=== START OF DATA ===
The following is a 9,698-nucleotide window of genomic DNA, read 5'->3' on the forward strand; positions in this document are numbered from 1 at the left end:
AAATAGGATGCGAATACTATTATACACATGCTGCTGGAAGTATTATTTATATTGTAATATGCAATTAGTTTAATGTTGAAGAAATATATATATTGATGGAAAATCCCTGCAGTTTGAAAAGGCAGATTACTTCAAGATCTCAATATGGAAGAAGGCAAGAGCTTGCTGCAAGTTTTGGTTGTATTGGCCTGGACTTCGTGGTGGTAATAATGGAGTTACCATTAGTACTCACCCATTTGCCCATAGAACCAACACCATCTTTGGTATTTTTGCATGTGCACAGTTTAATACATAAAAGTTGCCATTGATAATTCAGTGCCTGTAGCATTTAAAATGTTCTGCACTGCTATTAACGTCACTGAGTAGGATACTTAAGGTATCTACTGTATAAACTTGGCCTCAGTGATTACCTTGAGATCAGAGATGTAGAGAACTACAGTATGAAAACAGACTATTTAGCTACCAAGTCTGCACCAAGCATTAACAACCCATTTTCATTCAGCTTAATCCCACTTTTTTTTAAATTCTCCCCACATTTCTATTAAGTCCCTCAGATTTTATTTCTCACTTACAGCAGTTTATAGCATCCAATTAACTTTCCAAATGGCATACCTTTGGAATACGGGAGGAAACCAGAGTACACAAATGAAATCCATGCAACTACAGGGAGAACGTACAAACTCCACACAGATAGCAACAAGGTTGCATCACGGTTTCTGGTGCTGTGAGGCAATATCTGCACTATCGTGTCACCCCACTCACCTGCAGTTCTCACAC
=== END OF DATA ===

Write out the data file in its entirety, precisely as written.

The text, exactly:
The following is a 9,698-nucleotide window of genomic DNA, read 5'->3' on the forward strand; positions in this document are numbered from 1 at the left end:
AAATAGGATGCGAATACTATTATACACATGCTGCTGGAAGTATTATTTATATTGTAATATGCAATTAGTTTAATGTTGAAGAAATATATATATTGATGGAAAATCCCTGCAGTTTGAAAAGGCAGATTACTTCAAGATCTCAATATGGAAGAAGGCAAGAGCTTGCTGCAAGTTTTGGTTGTATTGGCCTGGACTTCGTGGTGGTAATAATGGAGTTACCATTAGTACTCACCCATTTGCCCATAGAACCAACACCATCTTTGGTATTTTTGCATGTGCACAGTTTAATACATAAAAGTTGCCATTGATAATTCAGTGCCTGTAGCATTTAAAATGTTCTGCACTGCTATTAACGTCACTGAGTAGGATACTTAAGGTATCTACTGTATAAACTTGGCCTCAGTGATTACCTTGAGATCAGAGATGTAGAGAACTACAGTATGAAAACAGACTATTTAGCTACCAAGTCTGCACCAAGCATTAACAACCCATTTTCATTCAGCTTAATCCCACTTTTTTTTAAATTCTCCCCACATTTCTATTAAGTCCCTCAGATTTTATTTCTCACTTACAGCAGTTTATAGCATCCAATTAACTTTCCAAATGGCATACCTTTGGAATACGGGAGGAAACCAGAGTACACAAATGAAATCCATGCAACTACAGGGAGAACGTACAAACTCCACACAGATAGCAACAAGGTTGCATCACGGTTTCTGGTGCTGTGAGGCAATATCTGCACTATCGTGTCACCCCACTCACCTGCAGTTCTCACAC